Teen Driver Safety Spotlighted as School Year Begins

Teen Driver Safety Spotlighted as School Year Begins

Not long after the start of fall classes, a 16-year-old high school junior from Highland and her friend were out together on a Friday night. The driver was reportedly traveling at a high rate of speed and lost control of the car. She crashed into a field and was killed. Her young friend survived, but suffered severe injuries requiring hospitalization.



Our St. Louis car accident lawyers know sadly this will not be the only teen accident we hear of this 2014-2015 school year. The U.S. Centers for Disease Control and Prevention reports eight teenagers are killed in car crashes every single day.

Federal crash statistics last year indicate that in Missouri, 195 people were killed by teen drivers. Of those, 88 were the drivers themselves, 62 were passengers, 39 were occupants of other vehicles and 6 were non-occupants (pedestrians, bicyclists, etc.). In fact, Missouri ranked 7th in the nation for having the highest number of teen traffic fatalities.

Crashes are the No. 1 cause of death among teens – higher than homicide, suicide and cancer combined.

While many of these crashes are attributable to distraction or intoxication on the part of teens, researchers say the biggest problem for novice drivers is inexperience.

It’s encouraging to note that enforcement of tougher teen driving laws, mostly passed in the 1990s, has resulted in a one-third reduction of motor vehicle deaths among teens since then. Those measures include delaying the option of a temporary permit until age 16 and mandating 30 to 50 hours of supervised driving before the teen has eligibility for a driver’s license. And yet, crashes still account for 1 out of every 4 teen deaths.

In Missouri, the graduated driver’s license law allows teens to obtain an instruction permit at age 15, which requires accompaniment at all times by an older, licensed driver. Then there is an intermediate license that one can obtain at age 16, and which restricts nighttime driving and, for the first six months, passengers under 19 who are not immediate family members. Teens may not obtain a full, graduated driver’s license until age 18.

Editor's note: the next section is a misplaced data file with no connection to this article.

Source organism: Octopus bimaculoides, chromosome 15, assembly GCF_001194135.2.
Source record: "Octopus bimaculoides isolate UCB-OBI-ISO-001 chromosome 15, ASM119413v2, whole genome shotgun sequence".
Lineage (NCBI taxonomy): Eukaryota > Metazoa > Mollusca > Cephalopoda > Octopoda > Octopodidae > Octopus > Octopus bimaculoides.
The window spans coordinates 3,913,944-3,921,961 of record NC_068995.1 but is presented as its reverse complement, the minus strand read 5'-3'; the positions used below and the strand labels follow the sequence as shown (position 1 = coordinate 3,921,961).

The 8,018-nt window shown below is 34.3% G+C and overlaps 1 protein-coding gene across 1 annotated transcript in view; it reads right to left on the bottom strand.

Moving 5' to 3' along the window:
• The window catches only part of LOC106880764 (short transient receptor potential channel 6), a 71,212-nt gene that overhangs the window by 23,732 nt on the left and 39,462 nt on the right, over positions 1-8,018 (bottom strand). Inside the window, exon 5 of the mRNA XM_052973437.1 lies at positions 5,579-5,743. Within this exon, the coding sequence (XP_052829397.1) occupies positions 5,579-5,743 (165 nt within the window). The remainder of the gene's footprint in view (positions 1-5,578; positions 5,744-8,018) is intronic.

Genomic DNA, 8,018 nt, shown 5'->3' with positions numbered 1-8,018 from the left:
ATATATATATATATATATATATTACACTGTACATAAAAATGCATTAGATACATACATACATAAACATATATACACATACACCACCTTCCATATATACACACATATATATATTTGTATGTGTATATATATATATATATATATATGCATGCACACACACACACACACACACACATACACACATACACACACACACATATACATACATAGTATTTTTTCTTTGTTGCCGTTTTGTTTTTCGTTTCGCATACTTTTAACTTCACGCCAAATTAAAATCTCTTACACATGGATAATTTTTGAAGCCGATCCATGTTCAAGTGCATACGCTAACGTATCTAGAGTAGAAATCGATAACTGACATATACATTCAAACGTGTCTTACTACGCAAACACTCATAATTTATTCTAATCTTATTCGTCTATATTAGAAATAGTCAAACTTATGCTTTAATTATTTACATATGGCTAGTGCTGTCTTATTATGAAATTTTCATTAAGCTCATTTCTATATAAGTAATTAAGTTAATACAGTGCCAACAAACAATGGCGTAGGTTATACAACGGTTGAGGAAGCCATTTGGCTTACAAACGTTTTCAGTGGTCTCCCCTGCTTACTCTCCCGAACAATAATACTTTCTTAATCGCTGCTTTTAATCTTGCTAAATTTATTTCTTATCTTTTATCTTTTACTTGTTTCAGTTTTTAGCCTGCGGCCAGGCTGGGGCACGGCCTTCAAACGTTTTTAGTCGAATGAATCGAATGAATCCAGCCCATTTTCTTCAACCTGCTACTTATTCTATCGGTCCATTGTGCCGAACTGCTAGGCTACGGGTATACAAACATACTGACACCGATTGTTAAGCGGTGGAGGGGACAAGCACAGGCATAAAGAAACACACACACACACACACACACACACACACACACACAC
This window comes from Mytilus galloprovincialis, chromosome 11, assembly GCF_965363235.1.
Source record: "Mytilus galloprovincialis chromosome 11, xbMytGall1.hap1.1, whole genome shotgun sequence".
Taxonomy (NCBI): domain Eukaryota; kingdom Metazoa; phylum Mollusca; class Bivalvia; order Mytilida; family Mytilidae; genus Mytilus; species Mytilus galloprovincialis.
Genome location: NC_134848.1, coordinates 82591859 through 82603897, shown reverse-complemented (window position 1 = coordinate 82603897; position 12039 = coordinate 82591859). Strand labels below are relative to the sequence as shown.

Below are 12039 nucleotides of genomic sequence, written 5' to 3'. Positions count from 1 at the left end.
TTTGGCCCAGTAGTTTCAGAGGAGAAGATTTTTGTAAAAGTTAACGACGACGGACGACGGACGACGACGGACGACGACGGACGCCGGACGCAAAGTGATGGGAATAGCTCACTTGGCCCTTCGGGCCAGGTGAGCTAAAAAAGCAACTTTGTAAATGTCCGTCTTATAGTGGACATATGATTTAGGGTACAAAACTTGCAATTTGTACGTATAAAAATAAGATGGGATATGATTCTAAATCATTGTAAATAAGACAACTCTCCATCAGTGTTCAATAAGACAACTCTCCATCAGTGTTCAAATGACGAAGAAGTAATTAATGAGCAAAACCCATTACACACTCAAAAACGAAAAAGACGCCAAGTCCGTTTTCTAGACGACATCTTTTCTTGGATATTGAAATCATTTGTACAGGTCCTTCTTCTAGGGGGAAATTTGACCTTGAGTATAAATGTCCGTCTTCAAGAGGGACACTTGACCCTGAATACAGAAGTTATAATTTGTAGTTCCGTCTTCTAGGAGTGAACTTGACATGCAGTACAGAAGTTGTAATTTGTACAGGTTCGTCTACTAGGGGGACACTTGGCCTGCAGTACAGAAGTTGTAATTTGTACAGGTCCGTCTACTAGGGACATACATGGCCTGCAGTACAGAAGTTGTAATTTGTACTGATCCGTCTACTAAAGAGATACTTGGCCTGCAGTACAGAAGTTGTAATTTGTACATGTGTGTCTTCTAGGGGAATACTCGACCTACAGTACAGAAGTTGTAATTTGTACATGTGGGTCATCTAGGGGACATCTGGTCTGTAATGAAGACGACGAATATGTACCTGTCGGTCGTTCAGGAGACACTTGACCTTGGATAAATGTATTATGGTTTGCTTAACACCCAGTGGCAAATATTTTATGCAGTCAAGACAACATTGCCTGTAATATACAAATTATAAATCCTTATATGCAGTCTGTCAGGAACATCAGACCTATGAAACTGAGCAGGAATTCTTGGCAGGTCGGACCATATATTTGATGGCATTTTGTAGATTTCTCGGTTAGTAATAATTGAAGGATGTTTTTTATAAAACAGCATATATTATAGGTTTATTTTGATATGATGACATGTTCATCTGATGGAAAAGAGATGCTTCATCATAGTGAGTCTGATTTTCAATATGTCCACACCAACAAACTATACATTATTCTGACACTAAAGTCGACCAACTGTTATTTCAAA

Of course, that doesn’t necessarily stop teens from disobeying these rules (especially if they aren’t enforced by parents) or from driving recklessly.

It doesn’t help that Missouri is one of six states yet to enact a texting-while-driving ban. However, some Missouri cities have taken steps to further strengthen measures on their own. For example, St. Charles’ city council recently passed a texting-while-driving ban within city limits. The ban extends to all age groups, but it’s well-documented that teens are far more vulnerable to distraction resulting in serious injury when texting and driving.

The CDC recommends parents provide at least 50 hours of supervised driving practice over the course of six months. During this time, try to practice on a variety of different roads, times of day and in varied traffic and weather conditions. Also stress the importance of constantly watching for pedestrians, bicyclists, children and motorcycles. Require your teen to buckle up on every trip, and don’t allow any activities – such as talking on the cell phone, texting, playing with the radio or eating – that might steal their attention away from the road.

Finally, reinforce the message about why impaired driving is so dangerous. Make sure your child knows even one drink can hamper his or her ability to make it home safely.

Additional Resources:
Mackey v. Smith, Aug. 12, 2014, Missouri Court of Appeals, Western District

More Blog Entries:
Kingsley v. McDonald – Court Greenlights Accident Lawsuit Despite Technical Error, June 11, 2014, St. Louis Car Accident Lawyer Blog

The following two tabs change content below.

Ryan R. Cox & Associates, LLC

Ryan R. Cox & Associates, LLC is a litigation law firm that represents individuals and families in serious personal injury and wrongful death claims throughout Missouri. We help people who have been injured in all types of accidents—including car or truck accidents, motorcycle accidents, slip and fall accidents, and much more. Whether your injury is something that can cause long-term issues like a brain injury or spinal cord injury, or it is something you’ll likely make a full recovery from, we are here to help.

Latest posts by Ryan R. Cox & Associates, LLC (see all)